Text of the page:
Friday, July 18, 2008

The Popularity of the N-Word: An Update

I'd like to think that some terms of hatred as so vile, so weighted with painful historical memory, that we'd see a consensus on the word's banishment from common usage.

The "n-word" is one of the top candidates, but for the strangest reason its use continues as some kind of badge of honor in the black community, and among those generally on the left of the spectrum. This episode below, from the View, shows Elisabeth Hasselbeck repudiating the private use of the word - and, note carefully how she's mercilously attacked by "holier-than-thou Whoopi Goldberg, who lays the racism guilt-trip on Hasselback - saying, "You have just got to understand..."

It's really

Goldberg defends the use of the n-word with statements like "my own mother could not vote in this country," with the logical extrapolation being white people still owe, white people must give blacks a pass on using the n-word "in private."

But Hasselbeck's argument's the most compelling, where she says "in my home we were raised not to use words of hatred...", and that's the way it should be.

But Goldberg speaks for many on the left, and for an example, see the Tennessee Guerilla Woman:

Sparked by the media's shocked outrage and moral superiority at the discovery that civil rights leader Jesse Jackson uses the "N" word in private, Whoopi Goldberg tries to explain to Elizabeth Hasselbeck why context does indeed matter! Elizabeth might get it if only she listened as much as she talks.

I don't understand why people don't get this. For me, it's the stark difference between men using the term bitch and women using the term bitch. It simply does not mean the same thing.

And as to the harshness of Jackson's critique of Barack Obama, the civil rights leader is not the only one irritated by the fact that lectures on personal responsibility aimed at Blacks make Barack Obama sound far more like Clarence Thomas than the liberal Democratic candidate many of us were hoping for...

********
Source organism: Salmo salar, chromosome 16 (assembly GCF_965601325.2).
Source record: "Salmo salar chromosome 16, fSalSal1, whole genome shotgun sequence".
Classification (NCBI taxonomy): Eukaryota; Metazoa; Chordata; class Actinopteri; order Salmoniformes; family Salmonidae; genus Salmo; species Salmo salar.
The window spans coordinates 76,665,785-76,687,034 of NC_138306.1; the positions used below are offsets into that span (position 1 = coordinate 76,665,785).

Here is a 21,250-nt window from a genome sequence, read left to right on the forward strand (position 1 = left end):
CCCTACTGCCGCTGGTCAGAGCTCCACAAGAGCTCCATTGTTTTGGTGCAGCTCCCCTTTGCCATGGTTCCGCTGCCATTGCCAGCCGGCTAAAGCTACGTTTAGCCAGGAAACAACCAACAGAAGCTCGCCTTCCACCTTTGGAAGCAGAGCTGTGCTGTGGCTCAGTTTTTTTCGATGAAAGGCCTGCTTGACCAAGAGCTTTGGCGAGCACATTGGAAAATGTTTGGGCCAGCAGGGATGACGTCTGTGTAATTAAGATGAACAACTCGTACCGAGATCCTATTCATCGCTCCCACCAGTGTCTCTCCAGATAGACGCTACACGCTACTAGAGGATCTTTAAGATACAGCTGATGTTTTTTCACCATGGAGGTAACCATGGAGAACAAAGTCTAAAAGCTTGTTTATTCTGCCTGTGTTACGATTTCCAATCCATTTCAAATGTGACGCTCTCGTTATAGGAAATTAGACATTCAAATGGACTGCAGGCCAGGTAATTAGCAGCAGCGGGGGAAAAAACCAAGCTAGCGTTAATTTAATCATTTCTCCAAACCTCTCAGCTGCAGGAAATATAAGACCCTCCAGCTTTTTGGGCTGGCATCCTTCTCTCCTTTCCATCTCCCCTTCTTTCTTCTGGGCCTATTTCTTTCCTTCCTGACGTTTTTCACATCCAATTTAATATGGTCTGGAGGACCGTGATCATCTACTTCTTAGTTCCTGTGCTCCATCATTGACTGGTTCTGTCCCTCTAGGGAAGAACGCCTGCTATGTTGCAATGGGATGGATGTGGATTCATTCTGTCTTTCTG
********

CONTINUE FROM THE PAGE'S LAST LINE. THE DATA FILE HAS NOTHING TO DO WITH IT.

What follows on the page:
There's so much revealing in this passage, that, when added to Whoopi Goldberg's guilt-mongering attacks, reveals exactly where much of the left resides in its hypocrisy of victimology.

The only one who really gets it is Elizabeth Hasselbeck, bless her heart!

Allahpundit at Hot Air has more:

I too was in tears after viewing it, so excruciatingly inarticulate is our cast. Newsbusters has a transcript, but trust me, it won’t help. Hasselbeck’s point is a simple one: We all share a common culture, so in the interests of commonality, how about everyone agrees to quit dropping the N-bomb, yes? Whereupon Whoopi, seizing the opportunity for a righteous show of Absolute Moral Authority, duly pitches a fit about how we’re different and that’s the way it is and Elisabeth simply doesn’t understand the “frustration” over the “huge problems that still affect us,” even though, please note, in calling for everyone to stop using the word she’s making the same argument as Jesse Jackson and Al Sharpton. Consider this a punctuation mark on a week that began with that Obama New Yorker cover, the intent of which was clear but declared to be beside the point because it was unhelpful to the left’s agenda. Whoopi and Sherri Shepherd have a plausible intentionalist defense of their position available to them here — when blacks use the N-word the intent will almost always be innocent whereas it’s much more ambiguous when coming from whites — but that ends up being exploded when Walters asks Shepherd what would happen if she said the word, presumably in a friendly/jokey manner to Sherri. Answer: “I don’t want to hear it come out of your mouth.” So much for intentions.